If you purchase a property for renting out to tenants, or if you convert your residence to a rental property, you may have fix-up expenses to get the property ready to be rented. These expenses can generally be deducted on your tax return as rental expenses against the rental income you receive once you rent the property. You would have to separate the costs between maintenance and repair expenses, and capital improvements. The maintenance and repair expenses can be deducted in the current year and the cost of the capital improvements would be recovered through depreciation deductions.
The costs of cleaning, painting, and making minor repairs would be considered currently deductible maintenance and repair expenses. Examples of additions or improvements that would be capitalized include flooring, appliances, a furnace or air conditioning system, a water heater, and kitchen modernization. In Publication 527, Residential Rental Property, the IRS provides other examples of improvements.
If you keep records of additions and improvements you make to the property, you can segment the depreciation by item and recover the cost over a shorter life for certain items for tax purposes. For example, if you install new appliances, they can be depreciated over a shorter life than the rental property itself.
You should keep in mind that the value of property converted to rental use for tax depreciation purposes is the lower of the property’s fair market value at the date you convert it to rental property, or your adjusted cost basis in the property. And if your cost basis includes the value of the land, you would have to subtract that out since land is not depreciable.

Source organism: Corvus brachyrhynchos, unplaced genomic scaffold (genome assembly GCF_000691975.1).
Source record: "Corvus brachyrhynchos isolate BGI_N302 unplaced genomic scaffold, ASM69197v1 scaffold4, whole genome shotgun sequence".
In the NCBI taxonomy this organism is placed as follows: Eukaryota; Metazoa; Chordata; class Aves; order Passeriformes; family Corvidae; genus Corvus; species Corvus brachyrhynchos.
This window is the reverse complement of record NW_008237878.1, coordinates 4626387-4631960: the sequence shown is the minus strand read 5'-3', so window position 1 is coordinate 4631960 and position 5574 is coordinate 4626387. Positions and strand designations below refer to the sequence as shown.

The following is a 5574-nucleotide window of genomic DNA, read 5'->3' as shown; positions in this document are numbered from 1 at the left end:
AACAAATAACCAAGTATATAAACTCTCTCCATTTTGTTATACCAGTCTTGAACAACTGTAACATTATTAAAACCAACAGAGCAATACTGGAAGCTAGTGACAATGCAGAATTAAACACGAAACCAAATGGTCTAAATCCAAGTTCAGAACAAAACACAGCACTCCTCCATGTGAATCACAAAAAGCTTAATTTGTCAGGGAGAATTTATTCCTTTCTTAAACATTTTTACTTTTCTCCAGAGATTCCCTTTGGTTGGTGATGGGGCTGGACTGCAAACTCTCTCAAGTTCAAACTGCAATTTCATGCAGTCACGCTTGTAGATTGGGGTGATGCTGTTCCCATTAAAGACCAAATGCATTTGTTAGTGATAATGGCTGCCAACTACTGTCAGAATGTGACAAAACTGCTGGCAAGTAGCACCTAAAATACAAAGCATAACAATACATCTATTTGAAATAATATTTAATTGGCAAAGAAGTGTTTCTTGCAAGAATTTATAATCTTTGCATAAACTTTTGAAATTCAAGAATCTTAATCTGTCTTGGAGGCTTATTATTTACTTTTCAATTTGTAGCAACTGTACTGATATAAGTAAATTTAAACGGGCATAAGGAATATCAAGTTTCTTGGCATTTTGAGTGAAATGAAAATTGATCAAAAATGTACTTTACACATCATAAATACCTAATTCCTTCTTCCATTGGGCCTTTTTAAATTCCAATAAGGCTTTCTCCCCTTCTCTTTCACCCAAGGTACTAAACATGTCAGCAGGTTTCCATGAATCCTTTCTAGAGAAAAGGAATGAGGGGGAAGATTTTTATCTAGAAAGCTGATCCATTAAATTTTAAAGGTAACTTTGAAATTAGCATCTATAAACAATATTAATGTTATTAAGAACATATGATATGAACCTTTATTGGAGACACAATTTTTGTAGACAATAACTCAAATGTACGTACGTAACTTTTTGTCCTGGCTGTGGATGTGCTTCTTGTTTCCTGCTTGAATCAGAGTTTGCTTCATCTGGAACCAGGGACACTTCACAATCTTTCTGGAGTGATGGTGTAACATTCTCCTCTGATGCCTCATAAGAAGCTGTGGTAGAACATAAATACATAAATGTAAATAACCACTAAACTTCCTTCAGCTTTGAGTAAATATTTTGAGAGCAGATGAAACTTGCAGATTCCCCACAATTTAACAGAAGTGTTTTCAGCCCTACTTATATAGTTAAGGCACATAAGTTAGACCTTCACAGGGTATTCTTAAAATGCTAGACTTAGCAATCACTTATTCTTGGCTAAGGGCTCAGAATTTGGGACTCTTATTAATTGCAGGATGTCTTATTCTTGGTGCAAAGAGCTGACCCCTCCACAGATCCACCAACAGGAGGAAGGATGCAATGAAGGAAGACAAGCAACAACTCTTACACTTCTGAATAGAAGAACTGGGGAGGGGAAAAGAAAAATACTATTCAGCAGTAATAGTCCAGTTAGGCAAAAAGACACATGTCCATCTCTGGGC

Depreciation starts for tax purposes when the property is placed in service and ready for renting. If the property remains vacant for a period of time before you rent it, you can calculate depreciation from the date the property is ready to be rented, and not when you actually start renting it.
According to the IRS, you can deduct your ordinary and necessary expenses of managing and maintaining the property, including depreciation, while it is vacant. But you could not claim a deduction for the loss of rental income while the property is vacant.
If your expenses related to the rental property are more than your rental income, you have a loss. If you, or your spouse if you are married, actively participated in the rental activity, you can deduct up to $25,000 of the loss from other income on your tax return.
Publication 527, Residential Rental Property, IRS